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YUI Library Examples: TreeView Control: Dynamically Loading Node Data

TreeView Control: Dynamically Loading Node Data

In many cases, you'll want to avoid rendering your TreeView Control with a full dataset. Rather, you'll want to load all visible nodes immediately and then retrieve data only when needed for nodes that aren't visible when the control is first loaded. This example shows you how to do that.

In the TreeView instance below, we've loaded all "top-level" nodes into the page as soon as the page loads; these nodes contain the names of several popular music groups. When a node is expanded, we use Connection Manager to access a Yahoo! Music web service that will return a list of tracks from the group that you can listen to. So when the page loads, we know nothing about our top-level nodes' children. And while the resulting TreeView instance could grow quite large through user interaction, we need only load a very light set of nodes to begin with.

Using TreeView with Connection Manager to Dynamically Load Data

Dynamic loading of a TreeView Control's child nodes allows you to optmize performance by only loading data for and creating the nodes that will be visible when the tree is rendered. Nodes that are not expanded when the TreeView's draw method is invoked are left childless in the initial state. When such a node is expanded (either by user action or by script), a dynamic loader function is called. That function has three important roles:

  1. Check for child nodes: The dynamic loader function will check for child nodes by evaluating in-page data (for example, data held in a JavaScript array or object) or by retrieving data about the expanding node from the server via XMLHttpRequest. In the example on this page, We'll use the YUI Connection Manager component to check for data from a web service.
  2. Add child nodes, if present: If it determines that child node's are present for the expanding node, the dynamic loader must add those child nodes to the TreeView instance. Because these nodes are only added when needed, the overall complexity of the initial TreeView (in JavaScript and in the DOM) is reduced and its render time is much faster.
  3. Invoke the expanding node's callback method: Once the dynamic loader method determines whether the expanding node has children (and adds any children that may be present), it must notify the expanding node's object that dynamic loading is complete. It does this via a callback function which is passed into the dynamic loader as an argument.

Here's how the code on this page manages those three steps. First, we markup the page with a target element into which the TreeView's DOM structure will be injected:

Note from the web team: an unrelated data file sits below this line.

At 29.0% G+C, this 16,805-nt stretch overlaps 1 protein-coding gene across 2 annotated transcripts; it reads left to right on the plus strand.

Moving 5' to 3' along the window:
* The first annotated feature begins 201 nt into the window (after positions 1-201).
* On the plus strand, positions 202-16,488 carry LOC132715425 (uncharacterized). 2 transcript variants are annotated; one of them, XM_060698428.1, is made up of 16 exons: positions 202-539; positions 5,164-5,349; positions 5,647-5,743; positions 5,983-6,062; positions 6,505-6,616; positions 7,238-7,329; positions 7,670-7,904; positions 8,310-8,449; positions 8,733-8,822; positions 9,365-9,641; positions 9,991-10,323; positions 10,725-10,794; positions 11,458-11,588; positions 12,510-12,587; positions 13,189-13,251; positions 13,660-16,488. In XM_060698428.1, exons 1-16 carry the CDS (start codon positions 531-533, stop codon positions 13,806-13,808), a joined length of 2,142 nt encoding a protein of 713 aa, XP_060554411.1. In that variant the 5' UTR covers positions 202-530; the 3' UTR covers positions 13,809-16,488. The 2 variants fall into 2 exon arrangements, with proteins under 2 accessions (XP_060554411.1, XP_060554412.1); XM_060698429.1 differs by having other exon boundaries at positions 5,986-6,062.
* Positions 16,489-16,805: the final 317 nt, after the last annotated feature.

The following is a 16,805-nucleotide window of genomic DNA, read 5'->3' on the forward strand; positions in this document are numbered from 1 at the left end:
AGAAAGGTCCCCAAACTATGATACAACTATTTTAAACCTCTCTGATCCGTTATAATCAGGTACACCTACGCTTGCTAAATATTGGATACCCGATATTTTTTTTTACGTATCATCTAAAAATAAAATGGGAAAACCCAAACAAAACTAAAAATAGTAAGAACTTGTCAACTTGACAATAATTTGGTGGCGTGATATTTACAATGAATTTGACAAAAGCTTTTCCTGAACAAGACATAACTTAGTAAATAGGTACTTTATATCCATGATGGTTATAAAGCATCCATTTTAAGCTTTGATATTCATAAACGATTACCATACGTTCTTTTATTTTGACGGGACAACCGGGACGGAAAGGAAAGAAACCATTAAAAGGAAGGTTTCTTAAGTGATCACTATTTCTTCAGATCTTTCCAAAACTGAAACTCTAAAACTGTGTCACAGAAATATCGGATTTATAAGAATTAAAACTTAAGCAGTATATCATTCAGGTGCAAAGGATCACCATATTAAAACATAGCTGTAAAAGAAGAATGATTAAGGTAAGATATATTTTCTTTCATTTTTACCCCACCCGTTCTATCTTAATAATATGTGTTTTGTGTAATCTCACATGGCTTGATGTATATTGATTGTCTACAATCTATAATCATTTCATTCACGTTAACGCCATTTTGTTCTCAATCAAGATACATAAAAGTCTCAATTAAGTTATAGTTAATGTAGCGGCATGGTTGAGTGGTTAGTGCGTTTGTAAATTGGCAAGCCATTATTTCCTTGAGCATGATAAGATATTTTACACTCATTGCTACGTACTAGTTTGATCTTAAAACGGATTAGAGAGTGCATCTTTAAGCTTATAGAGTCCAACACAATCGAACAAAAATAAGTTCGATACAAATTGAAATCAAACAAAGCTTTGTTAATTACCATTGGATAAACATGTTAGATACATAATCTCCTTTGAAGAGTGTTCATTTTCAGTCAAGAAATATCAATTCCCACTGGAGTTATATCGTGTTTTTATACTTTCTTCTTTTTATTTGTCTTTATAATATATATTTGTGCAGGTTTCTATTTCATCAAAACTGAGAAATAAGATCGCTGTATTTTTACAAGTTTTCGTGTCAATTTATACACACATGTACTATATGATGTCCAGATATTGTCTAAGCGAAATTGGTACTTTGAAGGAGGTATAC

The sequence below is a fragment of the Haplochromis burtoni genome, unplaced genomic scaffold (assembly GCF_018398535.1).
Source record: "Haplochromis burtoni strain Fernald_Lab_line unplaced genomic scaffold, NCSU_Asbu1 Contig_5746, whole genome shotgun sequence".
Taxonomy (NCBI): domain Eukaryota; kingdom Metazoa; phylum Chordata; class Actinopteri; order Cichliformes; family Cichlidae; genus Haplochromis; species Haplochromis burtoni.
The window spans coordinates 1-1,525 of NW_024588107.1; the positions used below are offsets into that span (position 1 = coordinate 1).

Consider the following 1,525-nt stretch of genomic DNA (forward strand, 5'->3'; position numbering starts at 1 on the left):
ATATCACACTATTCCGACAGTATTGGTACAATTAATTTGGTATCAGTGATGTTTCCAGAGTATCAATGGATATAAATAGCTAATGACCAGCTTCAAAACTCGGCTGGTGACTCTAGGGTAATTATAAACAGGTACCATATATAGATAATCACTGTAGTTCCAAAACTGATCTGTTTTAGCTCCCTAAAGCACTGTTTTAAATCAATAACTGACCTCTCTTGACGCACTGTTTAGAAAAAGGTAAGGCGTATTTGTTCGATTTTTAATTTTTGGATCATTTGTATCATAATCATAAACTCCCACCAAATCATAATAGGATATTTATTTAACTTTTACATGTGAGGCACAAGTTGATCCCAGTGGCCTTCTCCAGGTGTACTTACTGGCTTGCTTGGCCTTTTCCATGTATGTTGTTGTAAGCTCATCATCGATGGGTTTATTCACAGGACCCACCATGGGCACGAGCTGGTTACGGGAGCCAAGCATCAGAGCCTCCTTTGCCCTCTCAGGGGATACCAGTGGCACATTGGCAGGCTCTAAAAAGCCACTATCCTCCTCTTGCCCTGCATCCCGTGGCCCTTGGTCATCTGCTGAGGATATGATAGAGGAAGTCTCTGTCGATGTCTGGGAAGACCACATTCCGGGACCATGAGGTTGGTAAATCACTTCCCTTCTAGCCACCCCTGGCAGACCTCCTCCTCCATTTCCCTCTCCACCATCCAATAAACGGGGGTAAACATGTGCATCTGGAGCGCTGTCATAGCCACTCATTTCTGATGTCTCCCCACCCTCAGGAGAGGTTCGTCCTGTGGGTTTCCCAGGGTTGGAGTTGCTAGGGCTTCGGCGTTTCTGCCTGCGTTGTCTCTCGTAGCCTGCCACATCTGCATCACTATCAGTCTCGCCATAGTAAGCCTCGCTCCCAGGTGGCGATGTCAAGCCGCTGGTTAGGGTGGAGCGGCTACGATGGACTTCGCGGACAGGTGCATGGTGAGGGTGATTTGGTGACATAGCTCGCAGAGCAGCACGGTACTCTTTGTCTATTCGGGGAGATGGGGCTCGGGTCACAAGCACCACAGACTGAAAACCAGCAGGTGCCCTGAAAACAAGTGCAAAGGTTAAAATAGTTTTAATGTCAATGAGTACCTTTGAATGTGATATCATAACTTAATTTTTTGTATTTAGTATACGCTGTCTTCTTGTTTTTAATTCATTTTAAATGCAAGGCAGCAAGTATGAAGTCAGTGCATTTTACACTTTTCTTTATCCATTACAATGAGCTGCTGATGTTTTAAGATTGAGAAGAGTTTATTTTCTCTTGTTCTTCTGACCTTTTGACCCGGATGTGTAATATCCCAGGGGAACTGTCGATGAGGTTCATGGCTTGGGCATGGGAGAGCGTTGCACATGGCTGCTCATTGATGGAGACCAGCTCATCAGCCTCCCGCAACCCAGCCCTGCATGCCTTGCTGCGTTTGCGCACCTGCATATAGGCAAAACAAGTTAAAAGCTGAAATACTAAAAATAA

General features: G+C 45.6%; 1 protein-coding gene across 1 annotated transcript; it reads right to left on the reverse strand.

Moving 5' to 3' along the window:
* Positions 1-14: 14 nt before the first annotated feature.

Next, we build a function that creates our initial TreeView:

We have turned on dynamic loading (in line 6 above) at the TreeView level rather than on a specific node, so every expanding node now will invoke our dynamic load handler (loadNodeData). That means that before the node expands, the node object will be passed to loadNodeData along with a callback function and the expansion won't take place until we fire that callback. That gives us a chance to load child nodes before the expand action occurs.

We'll use Connection Manager to get external data. Here's our loadNodeData function, with comments describing what happens at each step.

In the codeblock above, we set up our XHR call using Connection Manager and provide the functions that should handle the data that comes back. Here are a few important items to note:

  1. We pass the node and our TreeView callback into our success and failure handlers in the argument member of the Connection Manager callback ojbect. That allows us to access those important pieces once we get data back from the XHR transaction.
  2. This process is asynchronous. loadNodeData completes and returns after it fires off the request via YAHOO.util.Connect.asyncRequest. At a later time, Connection Manager fires either the success or failure function we passed in
  3. We fire our fnLoadComplete function from both success and failure handlers. Whether the request succeeds or not, we want TreeView to stop waiting for it at some point. So, if Connection Manager fires our failure handler, we'll treat that the same way we treat a node that has no children — we fire fnLoadComplete and move on.

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